It’s been a good autumn for Lympstone Entertainments. The village is still keen to assemble in its hall to be entertained together. Three professional events brought in the audiences for the new season. The first was Duck Variations, whose title and poster were the subject of much curiosity. It turned out to be an American play, perfectly performed by two mature Exeter actors, sitting on a bench by the lake in Chicago, and sure enough discussing ducks. And other matters, of course. But always coming back to ducks. About which they know nothing. The audience, sitting around the bench on three sides, was entranced. This was intimate, comic, engaging theatre, beautifully directed by Alistair Ganley (known to us from his work with Cygnet Theatre, appropriately enough). But this small company was Benchmark Theatre, and we have asked them to keep us informed of their next production.
At the end of October we presented another small Devon theatre company, Scratchwork Theatre, and this was very different. Whereas Duck Variations had been still and verbal, HAGS, subtitled A Magical Extravaganza, employed a variety of theatrical techniques – physical comedy, song and dance, magic tricks. Its subject was the Bideford Witches, three women who
were the last in England to be hanged for witchcraft, in 1674 in Exeter. The show was performed by three hugely talented young women, supported by a musician who played an integral part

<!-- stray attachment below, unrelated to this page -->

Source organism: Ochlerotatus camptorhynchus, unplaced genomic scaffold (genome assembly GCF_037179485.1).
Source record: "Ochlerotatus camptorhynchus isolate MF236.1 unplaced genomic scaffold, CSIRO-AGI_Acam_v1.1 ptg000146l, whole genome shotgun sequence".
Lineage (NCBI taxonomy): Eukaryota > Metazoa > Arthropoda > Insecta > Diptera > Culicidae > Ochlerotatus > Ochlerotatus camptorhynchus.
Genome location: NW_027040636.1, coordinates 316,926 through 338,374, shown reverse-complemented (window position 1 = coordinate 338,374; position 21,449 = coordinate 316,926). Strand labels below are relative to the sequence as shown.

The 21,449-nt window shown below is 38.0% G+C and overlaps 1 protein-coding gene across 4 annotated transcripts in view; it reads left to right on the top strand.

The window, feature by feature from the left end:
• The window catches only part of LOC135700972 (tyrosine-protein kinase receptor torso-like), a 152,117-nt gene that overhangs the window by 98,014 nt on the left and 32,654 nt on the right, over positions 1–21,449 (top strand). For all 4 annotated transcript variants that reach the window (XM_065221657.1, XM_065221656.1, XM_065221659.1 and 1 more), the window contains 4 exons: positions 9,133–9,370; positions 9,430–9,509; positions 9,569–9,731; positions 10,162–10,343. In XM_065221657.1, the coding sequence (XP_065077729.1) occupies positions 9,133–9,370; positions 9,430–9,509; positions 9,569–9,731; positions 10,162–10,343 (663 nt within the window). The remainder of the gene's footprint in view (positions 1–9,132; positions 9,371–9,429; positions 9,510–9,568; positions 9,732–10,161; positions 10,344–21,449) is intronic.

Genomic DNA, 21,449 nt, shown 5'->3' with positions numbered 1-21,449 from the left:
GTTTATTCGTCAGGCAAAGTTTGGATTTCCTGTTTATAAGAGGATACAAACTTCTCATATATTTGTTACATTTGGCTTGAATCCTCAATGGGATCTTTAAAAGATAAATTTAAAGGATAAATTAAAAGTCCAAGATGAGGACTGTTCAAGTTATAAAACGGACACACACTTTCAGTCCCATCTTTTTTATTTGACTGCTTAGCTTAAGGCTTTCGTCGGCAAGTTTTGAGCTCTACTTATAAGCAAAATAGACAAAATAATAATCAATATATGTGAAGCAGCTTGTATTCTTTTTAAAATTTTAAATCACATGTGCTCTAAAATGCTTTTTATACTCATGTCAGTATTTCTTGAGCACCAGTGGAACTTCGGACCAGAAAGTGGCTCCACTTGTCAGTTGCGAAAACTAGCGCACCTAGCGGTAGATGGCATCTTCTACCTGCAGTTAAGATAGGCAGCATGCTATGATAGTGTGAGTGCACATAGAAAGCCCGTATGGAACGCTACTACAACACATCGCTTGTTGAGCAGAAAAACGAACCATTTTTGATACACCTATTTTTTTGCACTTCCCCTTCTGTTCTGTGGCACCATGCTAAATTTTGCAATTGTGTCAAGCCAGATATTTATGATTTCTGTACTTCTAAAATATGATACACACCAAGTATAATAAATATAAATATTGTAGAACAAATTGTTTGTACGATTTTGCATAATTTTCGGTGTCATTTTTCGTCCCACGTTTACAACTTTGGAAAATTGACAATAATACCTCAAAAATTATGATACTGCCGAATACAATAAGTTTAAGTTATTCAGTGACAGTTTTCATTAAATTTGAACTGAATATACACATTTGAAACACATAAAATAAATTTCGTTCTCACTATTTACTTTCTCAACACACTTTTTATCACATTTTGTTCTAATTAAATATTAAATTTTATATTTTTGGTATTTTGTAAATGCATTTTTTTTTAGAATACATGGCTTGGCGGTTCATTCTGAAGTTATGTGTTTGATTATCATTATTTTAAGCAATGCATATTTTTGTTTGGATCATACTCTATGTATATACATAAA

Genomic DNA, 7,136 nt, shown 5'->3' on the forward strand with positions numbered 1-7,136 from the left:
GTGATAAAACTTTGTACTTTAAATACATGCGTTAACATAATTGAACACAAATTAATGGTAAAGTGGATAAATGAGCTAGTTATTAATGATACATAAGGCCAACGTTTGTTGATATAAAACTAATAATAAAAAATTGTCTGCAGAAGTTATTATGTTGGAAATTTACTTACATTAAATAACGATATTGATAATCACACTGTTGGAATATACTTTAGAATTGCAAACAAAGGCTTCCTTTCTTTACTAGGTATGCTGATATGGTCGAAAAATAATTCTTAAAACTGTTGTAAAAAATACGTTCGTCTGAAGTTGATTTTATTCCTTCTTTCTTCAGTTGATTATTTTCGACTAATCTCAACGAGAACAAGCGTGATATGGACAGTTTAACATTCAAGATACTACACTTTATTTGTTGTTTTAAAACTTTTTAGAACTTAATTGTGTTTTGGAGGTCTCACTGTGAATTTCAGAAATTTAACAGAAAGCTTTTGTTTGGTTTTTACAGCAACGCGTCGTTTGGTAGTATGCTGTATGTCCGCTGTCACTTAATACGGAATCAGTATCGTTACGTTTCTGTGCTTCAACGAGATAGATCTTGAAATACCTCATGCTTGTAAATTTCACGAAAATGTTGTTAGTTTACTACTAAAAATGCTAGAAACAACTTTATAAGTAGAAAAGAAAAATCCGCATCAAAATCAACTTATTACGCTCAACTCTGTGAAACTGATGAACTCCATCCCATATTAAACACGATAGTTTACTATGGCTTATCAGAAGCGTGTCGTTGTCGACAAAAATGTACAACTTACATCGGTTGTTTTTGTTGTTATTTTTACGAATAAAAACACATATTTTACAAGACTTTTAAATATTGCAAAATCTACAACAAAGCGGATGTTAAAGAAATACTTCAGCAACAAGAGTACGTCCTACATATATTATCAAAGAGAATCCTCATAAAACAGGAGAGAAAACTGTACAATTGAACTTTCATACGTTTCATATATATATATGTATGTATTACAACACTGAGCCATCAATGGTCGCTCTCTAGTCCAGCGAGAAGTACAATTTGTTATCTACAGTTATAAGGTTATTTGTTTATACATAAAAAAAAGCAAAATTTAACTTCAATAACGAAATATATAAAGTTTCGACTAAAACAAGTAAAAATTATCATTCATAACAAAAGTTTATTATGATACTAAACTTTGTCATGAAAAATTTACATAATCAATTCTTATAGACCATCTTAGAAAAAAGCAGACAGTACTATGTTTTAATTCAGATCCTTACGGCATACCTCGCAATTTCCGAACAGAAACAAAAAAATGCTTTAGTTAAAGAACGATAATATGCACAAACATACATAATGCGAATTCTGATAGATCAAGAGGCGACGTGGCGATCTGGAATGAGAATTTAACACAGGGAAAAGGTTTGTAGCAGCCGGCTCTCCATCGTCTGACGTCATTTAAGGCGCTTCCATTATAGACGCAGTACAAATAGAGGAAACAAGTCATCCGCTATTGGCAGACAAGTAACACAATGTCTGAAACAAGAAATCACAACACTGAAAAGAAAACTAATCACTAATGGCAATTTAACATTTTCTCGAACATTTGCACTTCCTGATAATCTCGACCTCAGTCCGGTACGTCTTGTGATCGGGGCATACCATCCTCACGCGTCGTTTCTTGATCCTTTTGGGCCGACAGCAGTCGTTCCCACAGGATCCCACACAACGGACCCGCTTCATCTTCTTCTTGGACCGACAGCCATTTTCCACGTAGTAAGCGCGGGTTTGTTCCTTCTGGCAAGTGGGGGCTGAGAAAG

(and a variety of instruments). They also brought a lighting technician, and the lighting effects contributed much to the drama. They attacked their subject with comic relish, and members of the audience sometimes found themselves on stage, contributing to the mayhem. It was a brilliant and entertaining way of exploring a grim subject, but the superbly-staged finale, when the three stood backlit in a dramatic tableau representing their execution, stilled the audience and moved us at the end.
In between these two wonderful dramas, we had a return visit (the fourth) from Lympstone’s favourite band, The Budapest Cafe Orchestra (all the way from Haringey). A full house just loved their stirring mix of Gypsy-flavoured folk music and their own unique arrangements of famous classsical tunes, that left the audience with grins on their faces and rhythm in their feet.
You’ll have to wait until Christmas is over and the new year under way before the next offering, the Village Concert itself.